“If the municipal polls are going to be held in the same way like seven years ago, then it will be of very little significance,” AFP quoted Ibrahim al-Mugaiteeb, head of the country’s Human Rights First Society, as saying on Wednesday.
“At least all members must be elected, women should be allowed to take part as well as men, and the voting age should be lowered to 18 from 21,” Mugaiteeb said.
The oil-rich state announced on Tuesday that the second municipal elections, delayed for two years, will be held next month. In the 2005 polls, half the members of municipal councils were elected by people.
King Abdullah has recently allotted $136 billion to plans to tackle unemployment and housing problems. He has also ordered the establishment of an anti-corruption body.
However, activists say the state should take up real political reforms including an elected parliament with legislative powers, public freedoms and true independence for the judiciary.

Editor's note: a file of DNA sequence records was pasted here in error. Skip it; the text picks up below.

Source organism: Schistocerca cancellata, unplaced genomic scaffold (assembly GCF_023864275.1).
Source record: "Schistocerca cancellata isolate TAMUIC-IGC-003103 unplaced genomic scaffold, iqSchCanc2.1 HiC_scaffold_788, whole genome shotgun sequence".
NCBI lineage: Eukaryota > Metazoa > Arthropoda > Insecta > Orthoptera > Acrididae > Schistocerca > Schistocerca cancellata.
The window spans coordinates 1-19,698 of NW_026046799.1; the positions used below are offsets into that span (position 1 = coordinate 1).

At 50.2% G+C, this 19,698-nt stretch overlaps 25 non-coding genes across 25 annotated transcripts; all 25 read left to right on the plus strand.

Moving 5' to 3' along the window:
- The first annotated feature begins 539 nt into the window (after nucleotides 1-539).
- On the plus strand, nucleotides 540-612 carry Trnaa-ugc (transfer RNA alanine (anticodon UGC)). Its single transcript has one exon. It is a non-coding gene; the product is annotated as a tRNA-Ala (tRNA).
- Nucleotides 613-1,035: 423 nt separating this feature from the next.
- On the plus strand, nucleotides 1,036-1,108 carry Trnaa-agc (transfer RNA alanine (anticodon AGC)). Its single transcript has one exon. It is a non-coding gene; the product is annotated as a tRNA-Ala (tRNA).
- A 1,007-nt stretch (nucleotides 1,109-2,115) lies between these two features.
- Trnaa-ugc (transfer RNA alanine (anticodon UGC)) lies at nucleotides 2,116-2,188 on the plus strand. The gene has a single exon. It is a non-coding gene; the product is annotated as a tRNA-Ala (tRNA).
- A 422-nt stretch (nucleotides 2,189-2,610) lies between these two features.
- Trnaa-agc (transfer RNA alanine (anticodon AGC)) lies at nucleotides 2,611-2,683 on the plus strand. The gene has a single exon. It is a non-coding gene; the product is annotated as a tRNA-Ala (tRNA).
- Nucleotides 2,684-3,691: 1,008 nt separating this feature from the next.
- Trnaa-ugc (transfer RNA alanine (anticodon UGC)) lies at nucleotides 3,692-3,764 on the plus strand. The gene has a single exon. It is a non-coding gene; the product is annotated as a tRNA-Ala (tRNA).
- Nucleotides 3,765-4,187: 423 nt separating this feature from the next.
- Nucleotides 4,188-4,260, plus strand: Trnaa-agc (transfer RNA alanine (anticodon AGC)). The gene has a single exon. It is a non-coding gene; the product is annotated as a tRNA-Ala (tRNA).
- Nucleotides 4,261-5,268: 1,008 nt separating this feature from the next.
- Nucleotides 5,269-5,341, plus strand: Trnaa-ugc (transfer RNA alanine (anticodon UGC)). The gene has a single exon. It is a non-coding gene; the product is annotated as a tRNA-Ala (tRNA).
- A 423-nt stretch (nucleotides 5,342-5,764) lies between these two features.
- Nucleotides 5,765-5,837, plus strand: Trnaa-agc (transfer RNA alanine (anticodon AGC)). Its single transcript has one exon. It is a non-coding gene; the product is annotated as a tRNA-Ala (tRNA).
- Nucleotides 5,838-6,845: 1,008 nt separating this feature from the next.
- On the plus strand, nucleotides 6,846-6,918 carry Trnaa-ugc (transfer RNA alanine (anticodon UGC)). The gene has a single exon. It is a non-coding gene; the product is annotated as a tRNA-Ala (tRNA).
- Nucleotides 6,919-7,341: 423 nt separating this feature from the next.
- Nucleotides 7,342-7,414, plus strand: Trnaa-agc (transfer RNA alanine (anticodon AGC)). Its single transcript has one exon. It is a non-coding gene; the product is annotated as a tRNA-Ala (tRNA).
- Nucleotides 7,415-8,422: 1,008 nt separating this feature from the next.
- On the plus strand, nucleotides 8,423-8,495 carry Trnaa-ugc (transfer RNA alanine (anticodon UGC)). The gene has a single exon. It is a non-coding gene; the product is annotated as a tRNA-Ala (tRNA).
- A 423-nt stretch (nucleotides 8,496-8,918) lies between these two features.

“Excluding the corruption combating body, I really don’t see any signal for political reform yet… People do not live with food only,” Mugaiteeb said.
Anwar al-Rasheed, another Saudi activist, says the recently-approved budget is mostly spent on bonus to employees and new security jobs and cannot cause economic reforms.
Instead of carrying out the reforms, the government has stepped up security to suppress demonstrations, the activists said.
On Wednesday, Saudi authorities arrested 100 protesters following a series of anti-government demonstrations in the east of the country last week, a Saudi human rights group said.